·         Bamburgh Beach and Castle – the scenery is stunning on this beach, and the village is lovely. It’s one of my favourite places in Northumberland! You could even stay at one of the lovely hotels or B&Bs. You’ll get a very special meal at The Mizen Head Hotel.

·         Book a cosy cottage and take some walks (and a picnic with you!) in to the Northumbrian hills – head for Ingram Valley, or there are wonderful walks in the Cheviots from Wooler Common, a lovely one for starters is Humbleton Hill.

·         Walk on Newton Links and Embleton Beach to the Ruins of Dunstanburgh Castle (this beach featured in my first book “TheTorn Up Marriage”). Then pop to either of the pubs at Newton-by-the-sea or Low Newton for a fabulous meal.

·         Warkworth village – such a pretty village, with some lovely quaint shops. Make sure you pop to the gorgeous patisserie Cabosse and the Fenwick gallery there.

·         Spend an afternoon in the town of Alnwick – try out The Chocolate Spa, Grannies Tea Rooms or Bari Tea for a treat.

·         Go to The Alnwick Gardens and you must visit The Treehouse there – a very romantic spot and unique indeed.

·         Visit Chillingham Castle  - an amazing place, and the castle that inspired The Cosy Teashop. The countryside around here is just beautiful.

·         The village of Craster. You can walk to the ruins of Dunstanburgh, or along the coast the other way towards Sugar Sands beach (Boulmer) both walks are fairly easy and have stunning views. Visit Mick Oxley’s Gallery in Craster, and have a spot of lunch at The Jolly Fisherman - on a nice day, you can sit in the garden there with a lovely sea view.

·         Go star-gazing at the Kielder Observatory. One of the finest and most magical places in Britain for watching the night skies.

·         Take a boat trip to The Farne Islands, and view puffins, and many varieties of seabirds, and watch out for the gorgeous grey seals. Late October to mid-Dec is a great time for seeing the seal pups.

About Caroline Roberts

Family, friends, food, a glass of bubbly and, of course, a good book make Caroline smile. She loves writing emotional stories about love, loss, betrayal, and family that explore how complex and yet beautiful love can be. She also likes to write romantic comedy, letting the characters have a bit of fun too! Caroline believes in following your dreams, which led her here to Harper Impulse and a publishing deal after many years of writing. Stunning Northumberland is her home – sandy beaches, castles and gorgeous countryside that have inspired her writing.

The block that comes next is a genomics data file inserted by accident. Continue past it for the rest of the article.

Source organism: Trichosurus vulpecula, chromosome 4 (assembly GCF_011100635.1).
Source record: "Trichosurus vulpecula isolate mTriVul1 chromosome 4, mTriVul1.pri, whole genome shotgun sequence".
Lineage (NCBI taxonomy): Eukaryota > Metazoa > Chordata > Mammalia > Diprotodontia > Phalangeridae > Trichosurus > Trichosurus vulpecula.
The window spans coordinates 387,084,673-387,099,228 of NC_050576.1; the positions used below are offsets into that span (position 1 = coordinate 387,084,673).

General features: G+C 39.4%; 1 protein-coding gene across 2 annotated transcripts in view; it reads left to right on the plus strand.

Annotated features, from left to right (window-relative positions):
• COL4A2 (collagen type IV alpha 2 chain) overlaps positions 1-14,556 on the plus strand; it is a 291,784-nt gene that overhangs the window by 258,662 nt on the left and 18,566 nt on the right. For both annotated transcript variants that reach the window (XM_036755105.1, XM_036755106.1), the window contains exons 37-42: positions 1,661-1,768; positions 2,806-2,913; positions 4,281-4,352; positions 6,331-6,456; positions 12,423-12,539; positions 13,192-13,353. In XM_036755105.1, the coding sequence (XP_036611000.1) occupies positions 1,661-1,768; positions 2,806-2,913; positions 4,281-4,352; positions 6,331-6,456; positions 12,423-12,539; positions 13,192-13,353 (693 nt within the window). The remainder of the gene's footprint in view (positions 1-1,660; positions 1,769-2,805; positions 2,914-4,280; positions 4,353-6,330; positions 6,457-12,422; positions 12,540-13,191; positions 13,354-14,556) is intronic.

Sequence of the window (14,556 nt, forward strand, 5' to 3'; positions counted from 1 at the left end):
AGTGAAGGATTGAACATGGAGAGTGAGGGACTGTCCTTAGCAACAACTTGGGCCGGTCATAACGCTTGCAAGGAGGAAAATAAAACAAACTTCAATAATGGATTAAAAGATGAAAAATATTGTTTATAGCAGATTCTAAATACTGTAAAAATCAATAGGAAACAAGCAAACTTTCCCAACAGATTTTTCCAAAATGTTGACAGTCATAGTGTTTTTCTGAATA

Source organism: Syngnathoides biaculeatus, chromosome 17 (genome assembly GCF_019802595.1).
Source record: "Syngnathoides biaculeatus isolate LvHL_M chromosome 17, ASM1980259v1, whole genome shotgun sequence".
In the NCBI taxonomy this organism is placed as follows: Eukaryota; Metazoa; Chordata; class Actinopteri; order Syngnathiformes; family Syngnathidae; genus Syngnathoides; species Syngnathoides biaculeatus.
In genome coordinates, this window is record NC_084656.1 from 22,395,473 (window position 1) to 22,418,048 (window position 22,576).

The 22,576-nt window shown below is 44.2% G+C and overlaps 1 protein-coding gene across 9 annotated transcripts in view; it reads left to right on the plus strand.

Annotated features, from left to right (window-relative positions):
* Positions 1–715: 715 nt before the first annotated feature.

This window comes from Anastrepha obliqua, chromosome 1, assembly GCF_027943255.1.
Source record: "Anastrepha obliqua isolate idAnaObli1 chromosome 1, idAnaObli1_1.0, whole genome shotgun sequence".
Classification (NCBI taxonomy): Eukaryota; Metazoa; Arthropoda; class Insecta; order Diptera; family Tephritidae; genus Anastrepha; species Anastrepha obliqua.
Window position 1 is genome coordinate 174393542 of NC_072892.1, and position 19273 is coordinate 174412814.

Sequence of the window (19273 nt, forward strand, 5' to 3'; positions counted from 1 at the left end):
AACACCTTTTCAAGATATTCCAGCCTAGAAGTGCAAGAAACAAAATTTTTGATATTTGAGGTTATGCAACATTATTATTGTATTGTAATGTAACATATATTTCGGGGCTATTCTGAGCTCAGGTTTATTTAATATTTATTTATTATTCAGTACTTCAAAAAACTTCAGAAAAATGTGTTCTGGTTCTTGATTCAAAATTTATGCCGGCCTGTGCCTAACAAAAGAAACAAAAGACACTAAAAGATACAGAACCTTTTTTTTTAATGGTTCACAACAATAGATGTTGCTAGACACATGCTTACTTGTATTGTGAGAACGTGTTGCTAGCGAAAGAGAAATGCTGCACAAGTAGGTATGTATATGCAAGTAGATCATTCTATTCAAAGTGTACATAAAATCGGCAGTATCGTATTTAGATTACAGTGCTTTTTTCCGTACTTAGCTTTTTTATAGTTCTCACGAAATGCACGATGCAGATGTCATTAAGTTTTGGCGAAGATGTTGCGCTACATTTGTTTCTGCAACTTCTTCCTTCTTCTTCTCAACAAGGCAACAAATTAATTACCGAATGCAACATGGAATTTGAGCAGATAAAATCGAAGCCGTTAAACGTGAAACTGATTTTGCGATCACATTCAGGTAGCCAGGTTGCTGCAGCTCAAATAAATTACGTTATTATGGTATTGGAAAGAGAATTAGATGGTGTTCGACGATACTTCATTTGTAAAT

Amazon UK

Can Ellie bake her way to a happy ever after? A deliciously heartwarming novel for fans of Lucy Diamond and Milly Johnson.

When Ellie Hall lands her dream job running the little teashop in the beautiful but crumbling Claverham Castle, it’s the perfect escape from her humdrum job in the city. Life is definitely on the rise as Ellie replaces spreadsheets for scones, and continues her Nanna’s brilliant baking legacy.

When Lord Henry, the stick-in-the-mud owner, threatens to burst her baking bubble with his old-fashioned ways, Ellie wonders if she might have bitten off more than she can chew. But cupcake by cupcake she wins the locals over, including teashop stalwart, Doris, and Ellie’s showstopping bakes look set to go down in castle history!

Now all that’s missing in Ellie’s life is a slice of romance – can Joe, the brooding estate manager, be the one to put the cherry on the top of Ellie’s dream?

Thank you so much for your tips Caroline. My review for The Cosy Tea Shop in the Castle is being posted tomorrow, so please check back to see it. And please do continue to enjoy the blog tour at all the other fab blogs. 

Book Review - Kitty's Countryside Dream by Christie Barlow

Amazon UK
Title: Kitty's Countryside Dream
Author: Christie Barlow
Format reviewed: Ebook
Source: Netgalley
Publisher: Bookouture
Publication Date: 25th February 2016
Rating: 5 Stars

New home. New life. New beginning. Love affairs can blossom in the most unlikely places . . .

When Kitty inherits Bluebell Lodge from her grandmother, a farm in the beautiful Staffordshire countryside, it’s time for fresh air and a fresh start. Up to her elbows in chickens and ponies, Kitty soon realises there’s an awful lot to learn about farming. Still, at least the locals seem friendly, not least her handsome neighbour Tom…